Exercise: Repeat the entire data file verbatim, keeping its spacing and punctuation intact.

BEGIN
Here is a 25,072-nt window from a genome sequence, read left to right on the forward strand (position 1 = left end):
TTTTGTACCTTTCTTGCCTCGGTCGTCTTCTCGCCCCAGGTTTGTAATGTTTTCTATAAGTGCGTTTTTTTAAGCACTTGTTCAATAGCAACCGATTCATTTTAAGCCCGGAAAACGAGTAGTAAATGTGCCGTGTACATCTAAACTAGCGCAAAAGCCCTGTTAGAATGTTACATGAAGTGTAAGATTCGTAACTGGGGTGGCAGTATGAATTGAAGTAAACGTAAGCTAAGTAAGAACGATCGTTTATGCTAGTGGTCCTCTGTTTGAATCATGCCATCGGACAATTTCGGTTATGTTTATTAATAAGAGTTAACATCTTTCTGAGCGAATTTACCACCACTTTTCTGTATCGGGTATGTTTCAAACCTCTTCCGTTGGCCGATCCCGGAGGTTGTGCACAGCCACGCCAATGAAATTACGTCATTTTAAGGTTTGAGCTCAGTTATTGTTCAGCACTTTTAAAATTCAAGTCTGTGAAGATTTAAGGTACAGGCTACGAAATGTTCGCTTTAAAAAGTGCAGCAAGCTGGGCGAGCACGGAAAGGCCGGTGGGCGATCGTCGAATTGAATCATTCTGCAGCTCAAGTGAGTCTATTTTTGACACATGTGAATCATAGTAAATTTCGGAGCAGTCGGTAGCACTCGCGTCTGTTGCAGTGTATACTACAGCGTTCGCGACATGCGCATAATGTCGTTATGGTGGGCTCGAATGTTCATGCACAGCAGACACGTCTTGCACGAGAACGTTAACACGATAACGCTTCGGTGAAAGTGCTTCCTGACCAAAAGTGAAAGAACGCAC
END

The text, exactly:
Here is a 25,072-nt window from a genome sequence, read left to right on the forward strand (position 1 = left end):
TTTTGTACCTTTCTTGCCTCGGTCGTCTTCTCGCCCCAGGTTTGTAATGTTTTCTATAAGTGCGTTTTTTTAAGCACTTGTTCAATAGCAACCGATTCATTTTAAGCCCGGAAAACGAGTAGTAAATGTGCCGTGTACATCTAAACTAGCGCAAAAGCCCTGTTAGAATGTTACATGAAGTGTAAGATTCGTAACTGGGGTGGCAGTATGAATTGAAGTAAACGTAAGCTAAGTAAGAACGATCGTTTATGCTAGTGGTCCTCTGTTTGAATCATGCCATCGGACAATTTCGGTTATGTTTATTAATAAGAGTTAACATCTTTCTGAGCGAATTTACCACCACTTTTCTGTATCGGGTATGTTTCAAACCTCTTCCGTTGGCCGATCCCGGAGGTTGTGCACAGCCACGCCAATGAAATTACGTCATTTTAAGGTTTGAGCTCAGTTATTGTTCAGCACTTTTAAAATTCAAGTCTGTGAAGATTTAAGGTACAGGCTACGAAATGTTCGCTTTAAAAAGTGCAGCAAGCTGGGCGAGCACGGAAAGGCCGGTGGGCGATCGTCGAATTGAATCATTCTGCAGCTCAAGTGAGTCTATTTTTGACACATGTGAATCATAGTAAATTTCGGAGCAGTCGGTAGCACTCGCGTCTGTTGCAGTGTATACTACAGCGTTCGCGACATGCGCATAATGTCGTTATGGTGGGCTCGAATGTTCATGCACAGCAGACACGTCTTGCACGAGAACGTTAACACGATAACGCTTCGGTGAAAGTGCTTCCTGACCAAAAGTGAAAGAACGCAC